Max Gaming is running a kickstarter campaign to fund the port of the Torque2D MIT game engine to Android. Multi-platform support is more and more a requirement these days, especially for a 2D engine geared at developing casual indie games.
Max Gaming pledged also that they will work on the Linux version of this engine. That isn’t such a bad idea, as Android is in its core Linux-based, so both systems should be similar in their core.
Have a look at the Kickstarter campaign, pledge generously and get your friends to do as well! There is still a long way to go.
When you install Skype on a 64-bit OpenSuSE 11.2 system using the installation package on the Skype Linux page, Skype refuses to start after install. When looking at the command line,you get the following error message:
That seems to be an issue with a bad installation package from Skype.
The current issue of Linux magazine (#111) has an article about how researchers are using Blender 3D to calculate and simulate the volume of sand displaced when walking on a beach. This demonstrates the extreme flexibility of Blender, and also shows that that flexibility is more and more appreciated by the academic community.
This academic use is also becoming more and more apparent in the different Blender conference schedules, as each year there are very innovative ideas presented there.
A few days ago, there was a newly released version of the OpenSuSE kernel available in my update list. After download and installation, my bcm4306 wifi adapter was finding multiple broadcasted signals with associated networks. Sadly, it seems that encryption support isn’t yet working in this configuration, as I can’t seem to connect with my secured network at home.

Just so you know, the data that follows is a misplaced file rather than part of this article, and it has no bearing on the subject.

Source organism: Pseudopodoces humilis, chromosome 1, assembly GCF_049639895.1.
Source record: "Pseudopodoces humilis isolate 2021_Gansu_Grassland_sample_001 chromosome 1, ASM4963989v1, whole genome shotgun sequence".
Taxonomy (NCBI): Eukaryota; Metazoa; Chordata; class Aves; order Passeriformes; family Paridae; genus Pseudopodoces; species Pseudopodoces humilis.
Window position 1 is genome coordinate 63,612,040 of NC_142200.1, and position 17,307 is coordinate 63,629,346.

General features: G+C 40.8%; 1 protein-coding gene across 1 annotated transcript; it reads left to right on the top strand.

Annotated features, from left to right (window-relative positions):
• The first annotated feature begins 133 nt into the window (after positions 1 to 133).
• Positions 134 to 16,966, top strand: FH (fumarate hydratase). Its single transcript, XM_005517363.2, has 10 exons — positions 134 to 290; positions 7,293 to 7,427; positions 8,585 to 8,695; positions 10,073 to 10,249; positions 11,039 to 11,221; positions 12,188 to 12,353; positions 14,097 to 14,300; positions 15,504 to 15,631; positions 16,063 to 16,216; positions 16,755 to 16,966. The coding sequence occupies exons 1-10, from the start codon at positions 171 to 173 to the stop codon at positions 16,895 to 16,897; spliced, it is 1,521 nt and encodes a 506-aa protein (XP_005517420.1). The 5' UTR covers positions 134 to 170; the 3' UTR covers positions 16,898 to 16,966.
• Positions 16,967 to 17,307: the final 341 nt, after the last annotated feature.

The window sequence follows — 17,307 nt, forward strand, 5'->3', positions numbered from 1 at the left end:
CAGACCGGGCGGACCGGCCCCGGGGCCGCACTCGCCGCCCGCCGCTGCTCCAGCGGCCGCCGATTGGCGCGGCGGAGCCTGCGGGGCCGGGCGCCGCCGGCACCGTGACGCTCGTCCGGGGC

The first episode of Penny Arcade passed my attention without being noticed, which is a shame. I guess I had a period of less exposure to internet, and was preoccupied with work-related stuff. This time however, I noticed the availability of a Linux version for the second episode of Penny Arcade : the Rain-slick precipise of Darkness, and decided to check it out.
I’ve been trying for several days on and off now, to get the previously working Wifi under OpenSuSE to work, now that I installed the new-and-shiny 11.0. I’ve had some success in the past days, but none of those efforts were reproducable i.e. I couldn’t repeat the actions it seems were needed to get a connection.
On the OpenSuSE forums, it seems there is a bug in the firmware of the Broadcom Wifi Chipset 4306, which fortunately can be fixed. I’ll keep you updated on that. If this should work, that means one of the most difficult things remaining during an installation of a new linux finally will be fixed with native software (bc43 driver instead of a hand-configured ndiswrapper). I’m looking forward to the next installation 🙂